The era of ‘free for all’ banking may soon be over. Already under threat, its demise is accelerating as the inherent unfairness of ‘free banking’ becomes more apparent, forcing an avalanche of change in banking IT.
The recent PwC report “There’s no such thing as a free lunch” labels free bank accounts as “unsustainable”. Putting free banking up for debate will force sleepy bank customers out of hibernation. Many typically trust just one bank to look after their personal
financial affairs for decades. If the permafrost of free banking starts to melt, new laws may be just the tip of the iceberg.
For some bank customers value is not always defined by how much their savings return. The relationship between the bank and customer may involve customers gaining benefits outside of banking from the retail, fitness services they already pay for with other
suppliers. Early attempts to move away from the free banking model have already been made. Santander’s 123 Account, rewards qualifying customers in a way its ‘free’ accounts do not, offering discounts and cashbacks in exchange for
The end of free banking though will not benefit everyone, especially those on lower incomes who cannot make overdraft payments. Banks have successfully limited their risk just by keeping risky customers at an arm’s length. Banks have agreed to provide charge-free
basic accounts to customers, giving all customers access to banking services. With this new regulation in place, banks need to work out how they support charge-free customers without incurring losses.
The longstanding ‘free-in-credit account’ model, will mean less creditworthy bank customers no longer subsidized by those ‘less risky’ for the banks. To date the risk of bank account default is effectively ‘pooled’, rather like the insurance industry. This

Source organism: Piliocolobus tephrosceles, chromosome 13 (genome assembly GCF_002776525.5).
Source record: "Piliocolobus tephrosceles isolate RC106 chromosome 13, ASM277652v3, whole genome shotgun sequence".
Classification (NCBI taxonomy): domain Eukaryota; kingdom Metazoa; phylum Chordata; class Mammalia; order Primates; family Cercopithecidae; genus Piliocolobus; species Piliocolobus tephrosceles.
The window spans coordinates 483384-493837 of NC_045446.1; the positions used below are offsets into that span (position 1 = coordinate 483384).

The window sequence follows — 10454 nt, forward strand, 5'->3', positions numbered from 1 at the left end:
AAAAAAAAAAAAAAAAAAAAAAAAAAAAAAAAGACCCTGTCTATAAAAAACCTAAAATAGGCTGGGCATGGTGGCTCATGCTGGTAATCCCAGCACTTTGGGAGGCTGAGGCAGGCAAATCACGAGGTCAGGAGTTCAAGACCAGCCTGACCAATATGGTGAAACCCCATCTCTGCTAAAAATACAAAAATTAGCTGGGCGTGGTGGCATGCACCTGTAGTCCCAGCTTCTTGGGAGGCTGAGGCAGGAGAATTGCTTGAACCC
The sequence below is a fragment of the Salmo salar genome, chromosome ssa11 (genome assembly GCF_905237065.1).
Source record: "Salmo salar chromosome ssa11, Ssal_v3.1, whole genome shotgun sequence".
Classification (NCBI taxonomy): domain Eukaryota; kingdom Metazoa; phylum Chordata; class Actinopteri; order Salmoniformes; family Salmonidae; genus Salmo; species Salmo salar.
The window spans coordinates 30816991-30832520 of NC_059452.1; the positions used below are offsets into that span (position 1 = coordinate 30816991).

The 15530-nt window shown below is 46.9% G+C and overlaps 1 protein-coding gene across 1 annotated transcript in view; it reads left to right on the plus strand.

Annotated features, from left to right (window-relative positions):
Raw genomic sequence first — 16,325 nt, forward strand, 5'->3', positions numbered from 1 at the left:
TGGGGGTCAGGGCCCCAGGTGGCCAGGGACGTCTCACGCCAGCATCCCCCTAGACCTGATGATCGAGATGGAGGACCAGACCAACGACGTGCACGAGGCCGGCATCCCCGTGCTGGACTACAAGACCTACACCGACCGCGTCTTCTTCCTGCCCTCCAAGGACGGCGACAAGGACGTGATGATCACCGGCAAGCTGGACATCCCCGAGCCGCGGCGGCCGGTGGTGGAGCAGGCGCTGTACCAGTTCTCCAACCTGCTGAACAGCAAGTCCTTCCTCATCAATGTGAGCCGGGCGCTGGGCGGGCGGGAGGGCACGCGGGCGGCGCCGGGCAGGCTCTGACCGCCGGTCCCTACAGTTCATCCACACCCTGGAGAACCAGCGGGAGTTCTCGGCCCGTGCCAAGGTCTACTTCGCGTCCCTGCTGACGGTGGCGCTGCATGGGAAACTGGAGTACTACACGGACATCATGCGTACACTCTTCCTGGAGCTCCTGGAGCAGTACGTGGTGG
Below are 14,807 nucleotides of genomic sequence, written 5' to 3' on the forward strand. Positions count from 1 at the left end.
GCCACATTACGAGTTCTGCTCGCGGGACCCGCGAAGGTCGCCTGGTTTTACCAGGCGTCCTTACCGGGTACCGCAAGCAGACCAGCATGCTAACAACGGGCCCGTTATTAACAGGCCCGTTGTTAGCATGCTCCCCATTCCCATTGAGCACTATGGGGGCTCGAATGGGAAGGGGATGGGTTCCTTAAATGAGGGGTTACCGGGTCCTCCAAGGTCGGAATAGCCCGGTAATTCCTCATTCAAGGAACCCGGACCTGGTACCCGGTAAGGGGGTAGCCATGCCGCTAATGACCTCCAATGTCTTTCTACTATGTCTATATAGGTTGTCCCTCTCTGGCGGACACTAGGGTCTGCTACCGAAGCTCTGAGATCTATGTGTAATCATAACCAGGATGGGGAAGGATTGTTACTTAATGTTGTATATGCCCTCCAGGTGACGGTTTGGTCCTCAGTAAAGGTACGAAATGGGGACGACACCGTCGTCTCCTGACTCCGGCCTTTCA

pooling offers poor value for the creditworthy seeking to maximise their returns.
For this to change and to deliver value banking to each customer segment, smart banks would look beyond the transactions their customers are carrying out daily and explore the experience faced by each customer in-branch, online or on mobile. Over time this
will involve the development of a ‘middle layer’ of functionality to match customer profiles with highly customized offers. Today most banks, thanks to ‘free banking’ have avoided this.
In the ‘post free’ customer-centric banking model, personalized offers will need to be market-tested for popularity and of course, assessed for profitability constantly, requiring a degree of customer experience orchestration not seen to date in the UK banking
The consequences of the end of free banking are profound. Branch offices, previously seen as critical to continued customer loyalty will need to compete with lower cost ‘omnichannel’ alternatives such as e-banking, tele-banking, banking apps or even the Skype-like
interactive video services recently announced by Barclays in the UK. For UK banks though, the savings from selling off expensive bank branches though may be more than enough to cover the IT costs associated with providing wider choices to customer.